The original-language terms (Heb., ne′phesh [נֶפֶשׁ]; Gr., psy·khe′ [ψυχή]) as used in the Scriptures show “soul” to be a person, an animal, or the life that a person or an animal enjoys.
The connotations that the English “soul” commonly carries in the minds of most persons are not in agreement with the meaning of the Hebrew and Greek words as used by the inspired Bible writers. This fact has steadily gained wider acknowledgment. Back in 1897, in the Journal of Biblical Literature (Vol. XVI, p. 30), Professor C. A. Briggs, as a result of detailed analysis of the use of ne′phesh, observed: “Soul in English usage at the present time conveys usually a very different meaning from נפש [ne′phesh] in Hebrew, and it is easy for the incautious reader to misinterpret.”
More recently, when The Jewish Publication Society of America issued a new translation of the Torah, or first five books of the Bible, the editor-in-chief, H. M. Orlinsky of Hebrew Union College, stated that the word “soul” had been virtually eliminated from this translation because, “the Hebrew word in question here is ‘Nefesh.’” He added: “Other translators have interpreted it to mean ‘soul,’ which is completely inaccurate. The Bible does not say we have a soul. ‘Nefesh’ is the person himself, his need for food, the very blood in his veins, his being.”—The New York Times, October 12, 1962.
What is the origin of the teaching that the human soul is invisible and immortal?
The difficulty lies in the fact that the meanings popularly attached to the English word “soul” stem primarily, not from the Hebrew or Christian Greek Scriptures, but from ancient Greek philosophy, actually pagan religious thought. Greek philosopher Plato, for example, quotes Socrates as saying: “The soul, . . . if it departs pure, dragging with it nothing of the body, . . . goes away into that which is like itself, into the invisible, divine, immortal, and wise, and when it arrives there it is happy, freed from error and folly and fear . . . and all the other human ills, and . . . lives in truth through all after time with the gods.”—Phaedo, 80, D, E; 81, A.
In direct contrast with the Greek teaching of the psy·khe′ (soul) as being immaterial, intangible, invisible, and immortal, the Scriptures show that both psy·khe′ and ne′phesh, as used with reference to earthly creatures, refer to that which is material, tangible, visible, and mortal.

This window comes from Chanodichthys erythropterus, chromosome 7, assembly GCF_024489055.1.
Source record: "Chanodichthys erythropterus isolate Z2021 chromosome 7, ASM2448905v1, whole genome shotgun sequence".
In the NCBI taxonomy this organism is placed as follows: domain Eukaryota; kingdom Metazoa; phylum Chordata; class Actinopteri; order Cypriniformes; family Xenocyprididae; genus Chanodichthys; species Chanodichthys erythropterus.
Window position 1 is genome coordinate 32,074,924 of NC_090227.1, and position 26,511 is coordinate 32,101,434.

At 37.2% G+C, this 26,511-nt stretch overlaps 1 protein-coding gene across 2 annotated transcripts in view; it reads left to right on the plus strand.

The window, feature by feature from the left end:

The New Catholic Encyclopedia says: “Nepes [ne′phesh] is a term of far greater extension than our ‘soul,’ signifying life (Ex 21.23; Dt 19.21) and its various vital manifestations: breathing (Gn 35.18; Jb 41.13), blood [Gn 9.4; Dt 12.23; Ps 140(141).8], desire (2 Sm 3.21; Prv 23.2). The soul in the O[ld] T[estament] means not a part of man, but the whole man—man as a living being. Similarly, in the N[ew] T[estament] it signifies human life: the life of an individual, conscious subject (Mt 2.20; 6.25; Lk 12.22-23; 14.26; Jn 10.11, 15, 17; 13.37).”—1967, Vol. XIII, p. 467.
The Roman Catholic translation, The New American Bible, in its “Glossary of Biblical Theology Terms” (pp. 27, 28), says: “In the New Testament, to ‘save one’s soul’ (Mk 8:35) does not mean to save some ‘spiritual’ part of man, as opposed to his ‘body’ (in the Platonic sense) but the whole person with emphasis on the fact that the person is living, desiring, loving and willing, etc., in addition to being concrete and physical.”—Edition published by P. J. Kenedy Sons, New York, 1970.
Ne′phesh evidently comes from a root meaning “breathe” and in a literal sense ne′phesh could be rendered as “a breather.” Koehler and Baumgartner’s Lexicon in Veteris Testamenti Libros (Leiden, 1958, p. 627) defines it as: “the breathing substance, making man a[nd] animal living beings Gn 1, 20, the soul (strictly distinct from the greek notion of soul) the seat of which is the blood Gn 9, 4f Lv 17, 11 Dt 12, 23: (249 X) . . . soul = living being, individual, person.”